Understandably, you need knowledgeable and on-point legal acumen brought to bear on your behalf if you are the scion of a family fortune with a strong eye on passing along great wealth to following generations.
Astute estate planning -- regarding inheritances, lawfully sheltering assets from taxation, establishing trusts for varied purposes, leaving your family's imprint on your community via a positive legacy, and additional matters -- is likely on your mind, and should be. Perhaps you have already acted by enlisting the help of a deeply experienced estate administration attorney, who has helped you craft a plan that is well tailored to your personal situation and makes optimal sense for you and your heirs.
But perhaps not.
In fact, if you are relatively young and have children who are not yet adults, there is statistically an outsized chance that you have done nothing at all in the planning realm. Reportedly, only about one of every three persons in your demographic has executed any estate planning documents.
That needs to change, writes an investment adviser who recently penned an article for an online financial publication.
And here's why. Planning is far more than being merely about the identification of inheritors and the transfer of wealth; where children are concerned, smart planning can ensure their futures in many ways.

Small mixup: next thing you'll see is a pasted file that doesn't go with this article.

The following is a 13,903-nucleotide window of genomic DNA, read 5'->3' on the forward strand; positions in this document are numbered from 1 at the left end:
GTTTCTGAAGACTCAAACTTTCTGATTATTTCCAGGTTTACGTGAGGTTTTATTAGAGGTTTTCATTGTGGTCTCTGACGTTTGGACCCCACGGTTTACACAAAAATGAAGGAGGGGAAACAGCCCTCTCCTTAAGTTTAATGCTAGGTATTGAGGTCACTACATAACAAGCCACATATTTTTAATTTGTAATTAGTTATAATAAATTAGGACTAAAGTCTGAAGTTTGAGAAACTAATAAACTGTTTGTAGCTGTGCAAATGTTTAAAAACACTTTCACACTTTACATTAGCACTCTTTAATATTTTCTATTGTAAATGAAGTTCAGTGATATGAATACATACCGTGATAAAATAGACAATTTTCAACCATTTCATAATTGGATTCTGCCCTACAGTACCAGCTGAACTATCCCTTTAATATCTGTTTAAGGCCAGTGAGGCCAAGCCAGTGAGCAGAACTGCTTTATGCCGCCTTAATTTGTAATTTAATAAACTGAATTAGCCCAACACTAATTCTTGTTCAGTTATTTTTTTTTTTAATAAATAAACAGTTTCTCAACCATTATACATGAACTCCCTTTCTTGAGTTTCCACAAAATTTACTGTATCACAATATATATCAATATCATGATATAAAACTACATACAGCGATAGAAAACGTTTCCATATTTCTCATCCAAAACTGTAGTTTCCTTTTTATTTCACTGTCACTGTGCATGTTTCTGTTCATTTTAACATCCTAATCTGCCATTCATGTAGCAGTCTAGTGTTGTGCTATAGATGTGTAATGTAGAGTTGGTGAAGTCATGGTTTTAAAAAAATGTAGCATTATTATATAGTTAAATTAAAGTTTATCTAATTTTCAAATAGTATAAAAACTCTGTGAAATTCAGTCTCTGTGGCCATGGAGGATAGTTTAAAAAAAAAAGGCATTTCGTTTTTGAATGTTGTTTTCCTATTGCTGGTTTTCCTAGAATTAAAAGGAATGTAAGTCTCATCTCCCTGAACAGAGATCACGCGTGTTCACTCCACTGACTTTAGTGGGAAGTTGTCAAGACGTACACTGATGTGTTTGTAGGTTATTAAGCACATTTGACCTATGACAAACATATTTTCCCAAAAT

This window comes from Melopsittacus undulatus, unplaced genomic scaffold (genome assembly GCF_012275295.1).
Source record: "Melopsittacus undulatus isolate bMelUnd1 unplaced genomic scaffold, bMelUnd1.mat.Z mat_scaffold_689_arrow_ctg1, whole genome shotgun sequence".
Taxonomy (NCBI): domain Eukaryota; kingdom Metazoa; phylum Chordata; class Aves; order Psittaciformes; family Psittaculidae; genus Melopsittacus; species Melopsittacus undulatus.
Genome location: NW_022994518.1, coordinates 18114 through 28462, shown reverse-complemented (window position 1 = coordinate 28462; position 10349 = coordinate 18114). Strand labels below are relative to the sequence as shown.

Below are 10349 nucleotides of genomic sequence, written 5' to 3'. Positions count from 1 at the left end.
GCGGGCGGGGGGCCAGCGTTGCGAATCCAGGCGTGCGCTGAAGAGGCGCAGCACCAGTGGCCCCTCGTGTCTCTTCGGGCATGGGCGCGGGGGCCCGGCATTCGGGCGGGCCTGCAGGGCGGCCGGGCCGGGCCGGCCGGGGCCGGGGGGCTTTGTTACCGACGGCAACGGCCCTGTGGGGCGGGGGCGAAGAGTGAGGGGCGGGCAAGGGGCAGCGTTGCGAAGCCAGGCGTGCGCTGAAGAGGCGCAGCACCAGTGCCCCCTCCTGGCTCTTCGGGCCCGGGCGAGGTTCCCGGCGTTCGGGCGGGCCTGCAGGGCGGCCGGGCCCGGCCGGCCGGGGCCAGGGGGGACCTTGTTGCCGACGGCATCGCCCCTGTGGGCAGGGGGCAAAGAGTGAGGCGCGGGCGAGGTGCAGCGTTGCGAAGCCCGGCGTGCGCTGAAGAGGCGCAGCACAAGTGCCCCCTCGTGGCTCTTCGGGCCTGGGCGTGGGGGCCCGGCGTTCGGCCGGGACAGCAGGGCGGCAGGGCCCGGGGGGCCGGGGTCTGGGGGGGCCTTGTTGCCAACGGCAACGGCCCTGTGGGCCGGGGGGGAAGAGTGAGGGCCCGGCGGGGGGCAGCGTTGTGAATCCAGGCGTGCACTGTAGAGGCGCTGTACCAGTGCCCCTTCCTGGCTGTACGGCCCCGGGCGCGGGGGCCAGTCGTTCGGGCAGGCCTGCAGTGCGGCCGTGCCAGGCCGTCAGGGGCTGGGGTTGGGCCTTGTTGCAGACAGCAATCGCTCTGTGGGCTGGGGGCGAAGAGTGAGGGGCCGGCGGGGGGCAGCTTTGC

For starters, planning necessitates timely thinking about guardianships. Who will care for your children if you are suddenly not around any longer to do so? If you don't appoint someone you trust to step in, a judge who doesn't know you or your family will do so.
Planning can also provide for financial stability. Trusts especially can be legal instruments of great utility in this regard.
The bottom line regarding younger families -- parents with children in the house and/or with new young ones about to enter the world -- have lots of strong reasons to spend some time creating certainty and stability through solid estate planning.
A proven estate administration attorney -- especially one with a demonstrated record of working with young families -- can provide further information.